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Africa: Sustainable solutions instead of aid

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Press release of MEP György Hölvényi

“In Africa, there are only two doctors and nine nurses per ten thousand inhabitants. These numbers need to be improved so that developing countries can cope with the challenges experienced during the coronavirus epidemic. The starting point is quality education and vocational training,” emphasized MEP György Hölvényi at the European Development Days starting on Tuesday. At the event, high-level participants represent 21 African countries and several EU member states, where President of the European Commission, Ursula von der Leyen also attended.

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György Hölvényi

As the EPP Group’s Spokesman in the Development Committee, MEP György Hölvényi co-chaired the panel discussion on “Global health? Local answers: resilient health systems and medical training”. Dr Richard Hardi, mission ophthalmologist in Congo also took part in the exchange of views.

The Christian Democrat politician said in a panel discussion, “In the coronavirus pandemic, we have seen that no country is safe without trained health workers. In the sub-Saharan region, there are two doctors and nine nurses per ten thousand people. It is clear that only by investing in medical training an education can we create a resilient healthcare system that meets the challenges of the future.”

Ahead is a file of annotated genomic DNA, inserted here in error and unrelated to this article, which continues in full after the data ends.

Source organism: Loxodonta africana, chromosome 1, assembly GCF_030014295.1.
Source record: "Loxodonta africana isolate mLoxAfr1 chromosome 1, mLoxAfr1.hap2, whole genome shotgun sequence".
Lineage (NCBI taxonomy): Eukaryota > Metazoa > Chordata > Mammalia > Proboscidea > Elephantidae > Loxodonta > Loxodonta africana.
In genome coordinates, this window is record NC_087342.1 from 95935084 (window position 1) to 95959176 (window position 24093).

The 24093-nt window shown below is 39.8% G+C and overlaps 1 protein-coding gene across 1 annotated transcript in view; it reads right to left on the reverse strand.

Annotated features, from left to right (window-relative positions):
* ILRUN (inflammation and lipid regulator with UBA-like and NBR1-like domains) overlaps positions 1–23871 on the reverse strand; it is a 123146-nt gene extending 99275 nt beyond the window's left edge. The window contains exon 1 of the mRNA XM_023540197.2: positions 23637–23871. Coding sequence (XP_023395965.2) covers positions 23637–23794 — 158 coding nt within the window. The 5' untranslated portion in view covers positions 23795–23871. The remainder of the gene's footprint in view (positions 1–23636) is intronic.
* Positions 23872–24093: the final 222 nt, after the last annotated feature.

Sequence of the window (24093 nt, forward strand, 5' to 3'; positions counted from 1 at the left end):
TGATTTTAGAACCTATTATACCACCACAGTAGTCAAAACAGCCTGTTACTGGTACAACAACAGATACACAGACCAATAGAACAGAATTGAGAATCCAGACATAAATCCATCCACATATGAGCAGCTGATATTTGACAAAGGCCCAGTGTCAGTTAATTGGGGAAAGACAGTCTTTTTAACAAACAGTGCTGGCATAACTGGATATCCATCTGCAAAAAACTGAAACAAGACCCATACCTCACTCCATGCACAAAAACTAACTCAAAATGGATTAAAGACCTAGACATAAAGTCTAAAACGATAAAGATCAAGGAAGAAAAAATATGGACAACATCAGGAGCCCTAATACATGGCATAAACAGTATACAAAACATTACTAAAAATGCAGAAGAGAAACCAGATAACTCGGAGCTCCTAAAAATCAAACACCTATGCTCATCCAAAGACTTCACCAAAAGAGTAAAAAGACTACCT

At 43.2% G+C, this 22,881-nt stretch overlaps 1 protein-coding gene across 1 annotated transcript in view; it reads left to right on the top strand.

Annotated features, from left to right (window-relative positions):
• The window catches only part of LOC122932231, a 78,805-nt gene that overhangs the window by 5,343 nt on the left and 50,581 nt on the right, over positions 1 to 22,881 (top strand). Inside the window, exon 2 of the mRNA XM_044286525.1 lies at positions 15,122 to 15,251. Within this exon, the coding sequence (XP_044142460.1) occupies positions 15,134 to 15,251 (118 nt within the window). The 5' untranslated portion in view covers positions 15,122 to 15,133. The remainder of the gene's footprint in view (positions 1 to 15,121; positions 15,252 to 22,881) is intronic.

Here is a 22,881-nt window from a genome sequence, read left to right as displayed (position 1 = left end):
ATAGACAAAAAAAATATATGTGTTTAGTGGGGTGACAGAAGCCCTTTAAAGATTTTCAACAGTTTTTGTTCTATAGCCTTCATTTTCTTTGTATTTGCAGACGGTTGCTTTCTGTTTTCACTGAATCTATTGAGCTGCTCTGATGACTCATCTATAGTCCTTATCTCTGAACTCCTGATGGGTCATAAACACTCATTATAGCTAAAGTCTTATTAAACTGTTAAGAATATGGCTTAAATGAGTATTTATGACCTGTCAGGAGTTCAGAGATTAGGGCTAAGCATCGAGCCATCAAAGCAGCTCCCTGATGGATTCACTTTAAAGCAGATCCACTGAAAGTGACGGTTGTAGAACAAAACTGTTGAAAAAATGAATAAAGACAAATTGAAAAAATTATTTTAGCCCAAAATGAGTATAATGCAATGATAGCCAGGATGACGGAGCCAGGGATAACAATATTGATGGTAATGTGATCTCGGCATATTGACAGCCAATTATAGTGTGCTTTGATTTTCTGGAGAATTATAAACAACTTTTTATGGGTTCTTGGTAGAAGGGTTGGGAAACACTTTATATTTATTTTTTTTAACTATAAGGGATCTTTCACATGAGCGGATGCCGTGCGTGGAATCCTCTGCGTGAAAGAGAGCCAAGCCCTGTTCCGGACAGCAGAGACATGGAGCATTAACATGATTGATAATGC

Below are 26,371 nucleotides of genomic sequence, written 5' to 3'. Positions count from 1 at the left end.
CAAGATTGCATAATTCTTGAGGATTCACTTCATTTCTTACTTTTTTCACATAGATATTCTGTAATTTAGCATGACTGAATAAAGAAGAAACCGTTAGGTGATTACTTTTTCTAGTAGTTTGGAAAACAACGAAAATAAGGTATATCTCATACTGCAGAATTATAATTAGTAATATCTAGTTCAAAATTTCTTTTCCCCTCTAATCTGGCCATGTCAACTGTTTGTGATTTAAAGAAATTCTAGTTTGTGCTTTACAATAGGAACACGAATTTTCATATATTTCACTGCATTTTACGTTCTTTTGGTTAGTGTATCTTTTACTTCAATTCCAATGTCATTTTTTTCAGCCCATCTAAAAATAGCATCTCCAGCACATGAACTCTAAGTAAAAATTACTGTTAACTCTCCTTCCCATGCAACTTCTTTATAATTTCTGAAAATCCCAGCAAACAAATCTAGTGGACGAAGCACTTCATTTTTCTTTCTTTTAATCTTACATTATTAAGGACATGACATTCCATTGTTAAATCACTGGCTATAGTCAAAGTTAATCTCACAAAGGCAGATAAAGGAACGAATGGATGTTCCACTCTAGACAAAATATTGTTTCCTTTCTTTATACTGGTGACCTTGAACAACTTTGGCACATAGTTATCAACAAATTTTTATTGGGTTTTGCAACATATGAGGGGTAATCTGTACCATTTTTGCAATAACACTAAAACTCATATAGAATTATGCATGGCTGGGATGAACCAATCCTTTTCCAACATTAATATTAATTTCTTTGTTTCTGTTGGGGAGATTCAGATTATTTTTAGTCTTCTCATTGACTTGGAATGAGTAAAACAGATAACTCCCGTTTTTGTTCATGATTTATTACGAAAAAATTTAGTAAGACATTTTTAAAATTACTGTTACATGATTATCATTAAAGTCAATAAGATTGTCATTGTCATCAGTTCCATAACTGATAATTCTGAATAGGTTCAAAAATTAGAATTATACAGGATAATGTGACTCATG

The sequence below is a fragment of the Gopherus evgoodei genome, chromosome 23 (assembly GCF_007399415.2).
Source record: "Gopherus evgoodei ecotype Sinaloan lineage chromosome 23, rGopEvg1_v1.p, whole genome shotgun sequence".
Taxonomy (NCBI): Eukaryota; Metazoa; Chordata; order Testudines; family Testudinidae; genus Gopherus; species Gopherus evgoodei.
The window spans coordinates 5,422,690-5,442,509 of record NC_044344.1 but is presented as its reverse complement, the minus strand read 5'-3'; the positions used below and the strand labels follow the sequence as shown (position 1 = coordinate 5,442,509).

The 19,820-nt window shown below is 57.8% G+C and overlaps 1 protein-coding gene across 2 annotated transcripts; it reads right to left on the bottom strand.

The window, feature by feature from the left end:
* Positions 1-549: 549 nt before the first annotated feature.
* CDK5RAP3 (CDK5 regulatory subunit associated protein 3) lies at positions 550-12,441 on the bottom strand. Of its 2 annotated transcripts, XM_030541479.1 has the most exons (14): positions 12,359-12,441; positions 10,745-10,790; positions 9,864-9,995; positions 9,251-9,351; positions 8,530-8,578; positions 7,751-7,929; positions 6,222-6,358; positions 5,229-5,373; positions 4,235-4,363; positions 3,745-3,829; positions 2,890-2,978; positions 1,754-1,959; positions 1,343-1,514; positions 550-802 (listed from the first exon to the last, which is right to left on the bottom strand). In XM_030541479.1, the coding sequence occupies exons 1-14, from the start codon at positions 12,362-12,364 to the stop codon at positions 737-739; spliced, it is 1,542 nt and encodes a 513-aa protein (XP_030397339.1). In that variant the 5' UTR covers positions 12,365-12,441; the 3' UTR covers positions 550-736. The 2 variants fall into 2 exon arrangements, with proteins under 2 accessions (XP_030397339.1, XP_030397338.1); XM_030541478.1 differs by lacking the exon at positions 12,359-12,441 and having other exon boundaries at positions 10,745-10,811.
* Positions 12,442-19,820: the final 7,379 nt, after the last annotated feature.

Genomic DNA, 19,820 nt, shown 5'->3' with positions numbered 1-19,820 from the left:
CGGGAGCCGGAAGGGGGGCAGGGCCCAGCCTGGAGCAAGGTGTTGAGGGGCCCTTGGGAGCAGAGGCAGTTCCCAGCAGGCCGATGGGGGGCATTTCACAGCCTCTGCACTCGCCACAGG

Referring to the urgent need to accelerate training of young people the MEP also pointed, “In Africa, 40 percent of the population is under 15 years old. One in five children, about 36 million, cannot go to school, and barely half of primary school teachers are trained. Despite the fact that young people are the key to boost Africa’s economic recovery. However, the continent can only make use of this resource if it is able to provide valuable knowledge to the upcoming generations, for example in the field of health. The real answer to Africa’s challenges is not migration, but promoting security, providing quality education and creating jobs.”

The MEP underlined, “The financial resources available are scarce compared to the scale of the task. That is why they need to be used in a much more targeted and effective way. Local, trusted partners have a particularly important role to play in this, such as churches and faith-based organizations, which provide 40 percent of education and health care in the sub-Saharan region. For instance, Dr Richard Hardi, the Hungarian missionary in Congo has eight million patients alone. He was also awarded the Hungarian Order of Honor for his work. Persistent professionals like him have a key network of contacts and local knowledge. The EU must seize the opportunities provided by such people.”

In his concluding remarks, the Christian Democrat politician added, “Reconstruction after the coronavirus pandemic is an opportunity to bring a real change in development policy. We need to go beyond the development policy based on a donor-recipient dynamics, which can lead to short-term success at most. Instead, cooperation based on mutual respect and responsibility that responds to local needs is necessary. This is the real, long-term, sustainable solution.”

Brussels, 21 June 2022

Further information:

György Hölvényi’s office: +32 2 284 7197

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